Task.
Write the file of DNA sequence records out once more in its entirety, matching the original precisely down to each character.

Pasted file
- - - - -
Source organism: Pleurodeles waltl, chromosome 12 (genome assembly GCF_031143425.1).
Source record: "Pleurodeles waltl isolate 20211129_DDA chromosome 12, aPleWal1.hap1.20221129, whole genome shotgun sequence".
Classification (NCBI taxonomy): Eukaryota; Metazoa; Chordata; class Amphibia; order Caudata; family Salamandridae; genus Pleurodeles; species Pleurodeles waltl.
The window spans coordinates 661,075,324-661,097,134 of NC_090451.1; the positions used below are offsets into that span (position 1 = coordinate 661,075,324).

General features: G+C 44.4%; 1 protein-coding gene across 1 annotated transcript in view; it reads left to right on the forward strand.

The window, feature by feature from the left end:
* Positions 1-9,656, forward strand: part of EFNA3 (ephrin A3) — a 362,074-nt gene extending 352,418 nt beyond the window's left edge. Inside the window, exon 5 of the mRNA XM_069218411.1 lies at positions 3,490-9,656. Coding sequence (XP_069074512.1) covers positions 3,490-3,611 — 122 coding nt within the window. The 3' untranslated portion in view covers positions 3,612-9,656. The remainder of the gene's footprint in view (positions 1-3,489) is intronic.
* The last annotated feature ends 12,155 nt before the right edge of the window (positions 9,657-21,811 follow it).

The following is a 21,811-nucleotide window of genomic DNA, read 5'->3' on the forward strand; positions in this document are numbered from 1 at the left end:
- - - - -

Source organism: Pleurodeles waltl, chromosome 12 (genome assembly GCF_031143425.1).
Source record: "Pleurodeles waltl isolate 20211129_DDA chromosome 12, aPleWal1.hap1.20221129, whole genome shotgun sequence".
Classification (NCBI taxonomy): Eukaryota; Metazoa; Chordata; class Amphibia; order Caudata; family Salamandridae; genus Pleurodeles; species Pleurodeles waltl.
The window spans coordinates 661,075,324-661,097,134 of NC_090451.1; the positions used below are offsets into that span (position 1 = coordinate 661,075,324).

General features: G+C 44.4%; 1 protein-coding gene across 1 annotated transcript in view; it reads left to right on the forward strand.

The window, feature by feature from the left end:
* Positions 1-9,656, forward strand: part of EFNA3 (ephrin A3) — a 362,074-nt gene extending 352,418 nt beyond the window's left edge. Inside the window, exon 5 of the mRNA XM_069218411.1 lies at positions 3,490-9,656. Coding sequence (XP_069074512.1) covers positions 3,490-3,611 — 122 coding nt within the window. The 3' untranslated portion in view covers positions 3,612-9,656. The remainder of the gene's footprint in view (positions 1-3,489) is intronic.
* The last annotated feature ends 12,155 nt before the right edge of the window (positions 9,657-21,811 follow it).

The following is a 21,811-nucleotide window of genomic DNA, read 5'->3' on the forward strand; positions in this document are numbered from 1 at the left end: